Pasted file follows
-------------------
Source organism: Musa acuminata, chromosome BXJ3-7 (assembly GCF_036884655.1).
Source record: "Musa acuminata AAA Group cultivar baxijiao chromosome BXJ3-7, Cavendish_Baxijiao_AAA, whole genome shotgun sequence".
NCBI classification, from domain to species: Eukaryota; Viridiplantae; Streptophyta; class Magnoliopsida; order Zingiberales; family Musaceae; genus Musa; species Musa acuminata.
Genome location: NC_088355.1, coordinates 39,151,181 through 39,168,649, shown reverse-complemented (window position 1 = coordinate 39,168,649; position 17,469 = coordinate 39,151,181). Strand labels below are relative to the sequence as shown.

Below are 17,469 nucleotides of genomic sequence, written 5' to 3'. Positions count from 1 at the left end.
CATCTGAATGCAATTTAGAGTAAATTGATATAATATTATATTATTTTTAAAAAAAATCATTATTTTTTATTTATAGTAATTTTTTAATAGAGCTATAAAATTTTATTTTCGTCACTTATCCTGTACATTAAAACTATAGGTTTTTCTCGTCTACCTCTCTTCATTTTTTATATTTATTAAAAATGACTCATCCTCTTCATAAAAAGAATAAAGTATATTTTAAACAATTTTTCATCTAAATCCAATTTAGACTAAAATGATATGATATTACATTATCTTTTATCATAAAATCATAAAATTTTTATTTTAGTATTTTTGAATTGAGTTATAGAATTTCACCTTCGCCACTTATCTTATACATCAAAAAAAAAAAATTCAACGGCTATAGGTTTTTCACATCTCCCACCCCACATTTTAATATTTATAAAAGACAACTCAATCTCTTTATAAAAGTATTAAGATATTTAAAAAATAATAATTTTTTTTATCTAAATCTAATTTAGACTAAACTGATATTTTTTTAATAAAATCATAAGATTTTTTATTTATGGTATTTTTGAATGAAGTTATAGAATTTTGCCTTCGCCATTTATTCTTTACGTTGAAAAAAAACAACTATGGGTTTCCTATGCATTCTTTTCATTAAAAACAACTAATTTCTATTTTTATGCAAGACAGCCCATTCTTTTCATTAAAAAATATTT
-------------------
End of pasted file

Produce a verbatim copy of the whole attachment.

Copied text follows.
Source organism: Musa acuminata, chromosome BXJ3-7 (assembly GCF_036884655.1).
Source record: "Musa acuminata AAA Group cultivar baxijiao chromosome BXJ3-7, Cavendish_Baxijiao_AAA, whole genome shotgun sequence".
NCBI classification, from domain to species: Eukaryota; Viridiplantae; Streptophyta; class Magnoliopsida; order Zingiberales; family Musaceae; genus Musa; species Musa acuminata.
Genome location: NC_088355.1, coordinates 39,151,181 through 39,168,649, shown reverse-complemented (window position 1 = coordinate 39,168,649; position 17,469 = coordinate 39,151,181). Strand labels below are relative to the sequence as shown.

Below are 17,469 nucleotides of genomic sequence, written 5' to 3'. Positions count from 1 at the left end.
CATCTGAATGCAATTTAGAGTAAATTGATATAATATTATATTATTTTTAAAAAAAATCATTATTTTTTATTTATAGTAATTTTTTAATAGAGCTATAAAATTTTATTTTCGTCACTTATCCTGTACATTAAAACTATAGGTTTTTCTCGTCTACCTCTCTTCATTTTTTATATTTATTAAAAATGACTCATCCTCTTCATAAAAAGAATAAAGTATATTTTAAACAATTTTTCATCTAAATCCAATTTAGACTAAAATGATATGATATTACATTATCTTTTATCATAAAATCATAAAATTTTTATTTTAGTATTTTTGAATTGAGTTATAGAATTTCACCTTCGCCACTTATCTTATACATCAAAAAAAAAAAATTCAACGGCTATAGGTTTTTCACATCTCCCACCCCACATTTTAATATTTATAAAAGACAACTCAATCTCTTTATAAAAGTATTAAGATATTTAAAAAATAATAATTTTTTTTATCTAAATCTAATTTAGACTAAACTGATATTTTTTTAATAAAATCATAAGATTTTTTATTTATGGTATTTTTGAATGAAGTTATAGAATTTTGCCTTCGCCATTTATTCTTTACGTTGAAAAAAAACAACTATGGGTTTCCTATGCATTCTTTTCATTAAAAACAACTAATTTCTATTTTTATGCAAGACAGCCCATTCTTTTCATTAAAAAATATTT